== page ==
May 29, 2006
Greetings from the Big Not-So-Easy. We have finally had the opportunity to bring First Medicines to the victims of Katrina.
I taught a Hypnosis class near Denver in April. As luck would have it, one student, Brenda Fister, was already coordinating a trip down here to visit her daughter and son-in-law.
They have been helping to feed residents and volunteers in St. Bernard Parish since December. Brenda arranged for us to come to the relief camp, Emergency Communities (emergencycommunities.org) to offer stress relief interventions for those whose load has been reaching a breaking point. There have been many reports of stress-related heart attack deaths and suicides.
Lenise and I arrived a week ago and met Brenda here. Our first mission was to assess the conditions and resources to determine what would be the most effective action. We conducted a workshop to teach the volunteers a simple relaxation method based on a short script I had written entitled “The Five Minute Miracle.” Since that workshop several attendees reported that the simple methods learned had helped them to achieve richer sleep despite roaring refrigeration truck generators and rabid bugs.
In addition to distributing household supplies, dry goods, and clothing, Emergency Communities serves over 1,000 meals each day to the residents and volunteers working to renew this ravaged community. We discovered that as folks arrived and lined up for meals, we could offer a short stress relief break. We invite them to rest in our portable recliner, listen to a recording of “The Five Minute Miracle” on headphones and receive a gentle hands-on treatment designed to calm and stimulate specific points I have learned in my acupuncture training. I also played a little bit of flute music when appropriate to give some added calming action. Upon completion of the process, participants were given a copy of the script on a postcard to repeat to themselves or read to anyone else they encountered with need. Some were given copies of the CD and others were also given a twenty-bead strand of Mardi gras beads and instructed in the Coue Method (Every day in every way I am better and better).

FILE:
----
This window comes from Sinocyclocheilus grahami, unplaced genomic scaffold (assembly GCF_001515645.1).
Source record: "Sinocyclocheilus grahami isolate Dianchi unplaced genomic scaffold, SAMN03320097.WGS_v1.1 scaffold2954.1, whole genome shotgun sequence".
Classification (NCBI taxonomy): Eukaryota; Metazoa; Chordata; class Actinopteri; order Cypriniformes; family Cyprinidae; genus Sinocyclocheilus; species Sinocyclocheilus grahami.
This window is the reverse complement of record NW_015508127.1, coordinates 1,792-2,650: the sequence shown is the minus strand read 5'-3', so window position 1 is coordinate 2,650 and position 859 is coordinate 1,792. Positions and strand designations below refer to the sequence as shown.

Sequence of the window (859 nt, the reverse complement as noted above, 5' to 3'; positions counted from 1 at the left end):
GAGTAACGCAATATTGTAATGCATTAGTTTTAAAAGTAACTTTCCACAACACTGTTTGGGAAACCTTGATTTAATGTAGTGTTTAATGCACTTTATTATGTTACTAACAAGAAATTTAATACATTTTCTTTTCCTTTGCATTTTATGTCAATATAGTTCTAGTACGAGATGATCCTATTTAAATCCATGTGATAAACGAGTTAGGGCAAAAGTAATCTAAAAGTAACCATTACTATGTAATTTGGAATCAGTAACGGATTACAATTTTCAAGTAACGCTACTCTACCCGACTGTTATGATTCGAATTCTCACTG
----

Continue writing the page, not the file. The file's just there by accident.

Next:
The outcomes were phenomenal, beyond our wildest expectations. After this simple nervous system reset, respondents reported the immense calm they experienced, often returning the next day to report that the benefits were lingering or take another rest in the chair.
Beyond giving treatments and conducting workshops, we have spent a lot of time talking with the residents about their experiences during and since Katrina’s assault. In some cases, the ordeal of dislocation and abuse has been greater than loss of home and property. Many are just returning to “muck out and gut out” their homes. With weariness they stopped by “EC” each day to eat, gather supplies, connect with neighbors, or just tell their story to someone who cared.
The scope of devastation is unfathomable. Nine month since the disaster, the area still looks like a war zone. Each day I drove five miles from the downtown freeway exit through pile after pile of rubble, sometimes broken houses cast into the roadway or toppled like monopoly houses against trees, poles, or each other. Cars with shattered windows are stacked and scattered like dominos, still gray with the muck that consumed and carried them. In the zone near the levee breaches it is even worse. On certain lots only slabs or concrete stairways remain. Trees are toppled, houses tipped or crashed to rubble. This scene spreads out in every direction from the levee breach and is repeated in other areas of the city we toured.